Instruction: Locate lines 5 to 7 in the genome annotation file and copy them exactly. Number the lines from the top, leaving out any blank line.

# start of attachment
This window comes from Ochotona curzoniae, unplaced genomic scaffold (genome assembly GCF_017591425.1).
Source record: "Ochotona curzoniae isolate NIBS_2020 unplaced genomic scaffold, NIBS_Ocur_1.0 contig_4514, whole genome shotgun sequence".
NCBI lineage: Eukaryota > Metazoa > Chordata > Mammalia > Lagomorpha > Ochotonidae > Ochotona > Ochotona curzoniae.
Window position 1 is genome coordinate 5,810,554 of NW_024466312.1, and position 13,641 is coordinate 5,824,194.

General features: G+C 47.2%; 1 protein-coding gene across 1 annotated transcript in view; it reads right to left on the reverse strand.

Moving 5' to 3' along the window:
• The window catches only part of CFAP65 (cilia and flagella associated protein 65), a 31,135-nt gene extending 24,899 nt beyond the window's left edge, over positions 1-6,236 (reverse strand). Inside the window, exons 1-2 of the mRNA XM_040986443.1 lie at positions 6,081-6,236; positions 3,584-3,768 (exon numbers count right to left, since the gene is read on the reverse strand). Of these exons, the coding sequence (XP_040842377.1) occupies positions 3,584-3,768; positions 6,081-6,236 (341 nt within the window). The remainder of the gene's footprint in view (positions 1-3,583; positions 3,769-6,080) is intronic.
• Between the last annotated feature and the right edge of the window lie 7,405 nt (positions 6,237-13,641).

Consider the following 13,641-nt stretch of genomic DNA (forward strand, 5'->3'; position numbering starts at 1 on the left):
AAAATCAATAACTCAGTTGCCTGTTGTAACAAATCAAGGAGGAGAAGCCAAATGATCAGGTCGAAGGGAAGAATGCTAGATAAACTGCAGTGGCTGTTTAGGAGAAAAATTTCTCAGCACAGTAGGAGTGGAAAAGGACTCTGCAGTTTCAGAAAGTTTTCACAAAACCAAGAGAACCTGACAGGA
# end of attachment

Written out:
General features: G+C 47.2%; 1 protein-coding gene across 1 annotated transcript in view; it reads right to left on the reverse strand.

Moving 5' to 3' along the window:
• The window catches only part of CFAP65 (cilia and flagella associated protein 65), a 31,135-nt gene extending 24,899 nt beyond the window's left edge, over positions 1-6,236 (reverse strand). Inside the window, exons 1-2 of the mRNA XM_040986443.1 lie at positions 6,081-6,236; positions 3,584-3,768 (exon numbers count right to left, since the gene is read on the reverse strand). Of these exons, the coding sequence (XP_040842377.1) occupies positions 3,584-3,768; positions 6,081-6,236 (341 nt within the window). The remainder of the gene's footprint in view (positions 1-3,583; positions 3,769-6,080) is intronic.